[17] Peter Brooks, The Melodramatic Imagination (Yale University Press, New Haven, 1976); Bakhtin, “Forms of Time and Chronotope in the Novel”, pp.111-21. See also John Docker, ‘In Defence of Melodrama: Towards a Libertarian Aesthetic’, Australasian Drama Studies 9, 1986 and ‘Antipodean Literature: A World Upside Down?’, Overland, pp.103, 1986. back to text
[18] See Michael R Booth, ed., The Magistrate and Other Nineteenth Century Plays (Oxford University Press, London, 1974) back to text
[19] TV Week, 9 May 1981. This performance resulted in a one-hour special entitled ‘Prisoner in Concert’ shown on 7 May 1981 at 7.30 p.m. in Melbourne. back to text
[20] Hobson, Crossroads, p.36 back to text
[21] Quoted in TV Week, 14 June 1980. back to text
[22] TV Week, 3 March, 7 April 1979, 14 June 1980; Sydney Morning Herald TV Guide, 30 May and 6 June 1983. back to text
[23] Sandra Hall, Turning On, Turning Off: Australian Television in the Eighties (Cassell, Melbourne, 1981), p.41. back to text
[24] See Michael Poole, ‘The State of TV Criticism’, The Listener, 22 March 1984, on the tone that from early on dominated British TV reviewing: “playful, top-heavy with ‘personality’, aggressively non-specialist. Clive James inherited this tone and became its most accomplished exponent ... Here is a man who knows full well that his real subject is not television but himself.’ See also John Docker, ‘The Culture Police: TV Criticism in Australia’, Hermes, 1987. back to text
[25] Hall, Turning On, Turning Off, p.42. back to text
[26] Susan Dermody, John Docker and Drusilla Modjeska, eds, Nellie Melba, Ginger Meggs and Friends (Kibble Books, Melbourne, 1982), Stern’s argument largely concerns the early Prisoner. See also Diane Powell, ‘Soap’, Third Degree, No. 1, 1985 (Faculty of Humanities and Social Sciences, New South Wales Institute of Technology), drawing on the work of Tania Modleski. back to text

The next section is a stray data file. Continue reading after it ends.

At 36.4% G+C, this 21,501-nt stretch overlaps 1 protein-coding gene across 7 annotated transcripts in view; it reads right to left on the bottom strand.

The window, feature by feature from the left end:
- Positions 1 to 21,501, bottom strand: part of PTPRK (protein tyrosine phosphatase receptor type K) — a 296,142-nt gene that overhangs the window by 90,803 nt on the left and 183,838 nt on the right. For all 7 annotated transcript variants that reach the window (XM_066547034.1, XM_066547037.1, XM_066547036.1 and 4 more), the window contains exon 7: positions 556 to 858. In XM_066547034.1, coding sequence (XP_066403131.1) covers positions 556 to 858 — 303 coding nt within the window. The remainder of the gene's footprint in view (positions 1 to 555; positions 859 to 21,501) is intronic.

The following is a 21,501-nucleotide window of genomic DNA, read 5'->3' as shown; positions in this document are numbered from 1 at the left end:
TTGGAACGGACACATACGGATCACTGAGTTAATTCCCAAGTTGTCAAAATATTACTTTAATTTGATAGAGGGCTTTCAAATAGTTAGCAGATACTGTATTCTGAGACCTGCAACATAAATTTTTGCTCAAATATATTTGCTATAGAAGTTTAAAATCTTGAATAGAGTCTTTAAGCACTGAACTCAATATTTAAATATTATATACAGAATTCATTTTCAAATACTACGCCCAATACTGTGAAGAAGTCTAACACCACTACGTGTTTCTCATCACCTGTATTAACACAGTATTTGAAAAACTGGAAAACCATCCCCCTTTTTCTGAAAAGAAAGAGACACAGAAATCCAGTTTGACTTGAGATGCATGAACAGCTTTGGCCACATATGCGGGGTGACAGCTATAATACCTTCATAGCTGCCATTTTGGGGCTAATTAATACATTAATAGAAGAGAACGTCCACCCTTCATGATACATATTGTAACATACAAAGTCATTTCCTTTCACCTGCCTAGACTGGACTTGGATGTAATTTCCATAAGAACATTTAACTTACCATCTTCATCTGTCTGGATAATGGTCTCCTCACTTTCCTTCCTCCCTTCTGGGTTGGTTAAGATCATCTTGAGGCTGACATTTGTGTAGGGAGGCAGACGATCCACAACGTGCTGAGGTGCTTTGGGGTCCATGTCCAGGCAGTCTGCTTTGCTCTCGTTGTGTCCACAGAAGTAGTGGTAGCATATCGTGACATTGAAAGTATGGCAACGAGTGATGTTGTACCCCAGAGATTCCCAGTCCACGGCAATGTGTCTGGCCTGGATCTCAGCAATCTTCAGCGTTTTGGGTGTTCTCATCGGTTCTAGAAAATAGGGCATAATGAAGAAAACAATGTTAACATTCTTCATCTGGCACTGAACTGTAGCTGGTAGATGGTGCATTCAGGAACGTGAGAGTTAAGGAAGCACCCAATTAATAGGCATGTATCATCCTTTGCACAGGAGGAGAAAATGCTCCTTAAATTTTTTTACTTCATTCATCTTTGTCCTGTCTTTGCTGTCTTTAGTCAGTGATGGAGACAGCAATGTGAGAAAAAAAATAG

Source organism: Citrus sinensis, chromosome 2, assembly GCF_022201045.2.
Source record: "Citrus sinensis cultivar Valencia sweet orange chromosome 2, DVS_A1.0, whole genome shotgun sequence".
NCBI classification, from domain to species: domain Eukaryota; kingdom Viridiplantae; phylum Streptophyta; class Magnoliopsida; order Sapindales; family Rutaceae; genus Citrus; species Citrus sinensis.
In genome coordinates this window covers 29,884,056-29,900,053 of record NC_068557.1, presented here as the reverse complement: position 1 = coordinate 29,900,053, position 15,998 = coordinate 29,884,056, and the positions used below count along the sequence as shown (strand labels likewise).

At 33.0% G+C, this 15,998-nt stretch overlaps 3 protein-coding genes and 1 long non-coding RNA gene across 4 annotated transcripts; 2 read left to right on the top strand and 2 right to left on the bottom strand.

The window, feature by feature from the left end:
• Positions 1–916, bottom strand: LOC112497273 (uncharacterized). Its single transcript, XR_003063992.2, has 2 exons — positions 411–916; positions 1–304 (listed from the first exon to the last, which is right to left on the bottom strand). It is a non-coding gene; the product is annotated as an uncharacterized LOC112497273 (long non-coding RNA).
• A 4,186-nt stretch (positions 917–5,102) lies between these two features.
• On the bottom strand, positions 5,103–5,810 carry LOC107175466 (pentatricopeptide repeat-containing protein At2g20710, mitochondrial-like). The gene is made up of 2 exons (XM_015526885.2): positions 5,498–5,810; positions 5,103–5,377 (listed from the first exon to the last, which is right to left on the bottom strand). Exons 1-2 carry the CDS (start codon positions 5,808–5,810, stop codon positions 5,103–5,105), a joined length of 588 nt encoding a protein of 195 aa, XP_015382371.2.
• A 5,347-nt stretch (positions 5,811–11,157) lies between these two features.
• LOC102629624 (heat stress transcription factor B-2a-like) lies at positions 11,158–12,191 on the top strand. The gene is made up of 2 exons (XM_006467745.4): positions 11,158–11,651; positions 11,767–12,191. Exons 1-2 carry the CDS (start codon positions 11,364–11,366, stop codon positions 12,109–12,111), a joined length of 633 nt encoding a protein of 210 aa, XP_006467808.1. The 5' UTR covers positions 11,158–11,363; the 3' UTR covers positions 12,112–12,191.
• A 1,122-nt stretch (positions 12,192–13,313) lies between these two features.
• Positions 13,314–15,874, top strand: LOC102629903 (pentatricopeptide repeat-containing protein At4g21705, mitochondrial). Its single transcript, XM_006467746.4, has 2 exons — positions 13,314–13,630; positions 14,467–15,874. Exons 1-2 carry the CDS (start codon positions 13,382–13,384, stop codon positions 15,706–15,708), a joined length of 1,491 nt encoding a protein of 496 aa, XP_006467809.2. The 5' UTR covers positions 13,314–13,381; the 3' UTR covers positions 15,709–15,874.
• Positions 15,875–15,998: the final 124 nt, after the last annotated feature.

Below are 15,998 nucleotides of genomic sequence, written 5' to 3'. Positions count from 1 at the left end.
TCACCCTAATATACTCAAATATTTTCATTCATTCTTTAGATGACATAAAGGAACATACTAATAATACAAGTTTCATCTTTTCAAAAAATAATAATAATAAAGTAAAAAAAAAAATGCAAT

[27] See Robert C. Allen, ‘On Reading Soaps: A Semiotic Primer’, in E. Ann Kaplan, ed., Regarding Television (American Film Institute, Los Angeles, 19830, and Speaking of Soap Operas (University of North Caroline Press, Chapel Hill, 1985). back to text
[28] John Docker, ‘”Unprecedented in History”: Drama and the Dramatic in Television’, Australasian Dramatic Studies, 2 April 1983, p.59. back to text
[29] Christine Curry and Christine O’Sullivan, Teaching Television in Secondary Schools (New South Wales Institute of Technology Media Papers, No. 9, 1980). back to text
[30] Claire Thomas, ‘Girls and Counter-School Culture’, in David McCallum and Uldis Ozolins, eds., Melbourne Working Papers 1980 (University of Melbourne Department of Education, 19800, p 143. See also Patricia Palmer, The Lively Audience: A Study of Children Around the TV Set (Allen and Unwin, Sydney, 19860 and Girls and Television (New South Wales Ministry of Education, Sydney, 1986). back to text

My comments:

[JL1] Yes, I'm afraid they do make a very basic mistake this early on. There were 692 episodes, as I'm sure I don't need to tell anyone. back to text

[JL2] Marie Winter not Winters. back to text

[JL3] The description which follows doesn't seem to me to do justice to Nancy-Banks Smith's style at all. I think her reviews show considerable affection for Prisoner, even while she's making fun of it. Judge for yourself or go back to the text.

Updated ~ 07 September 1997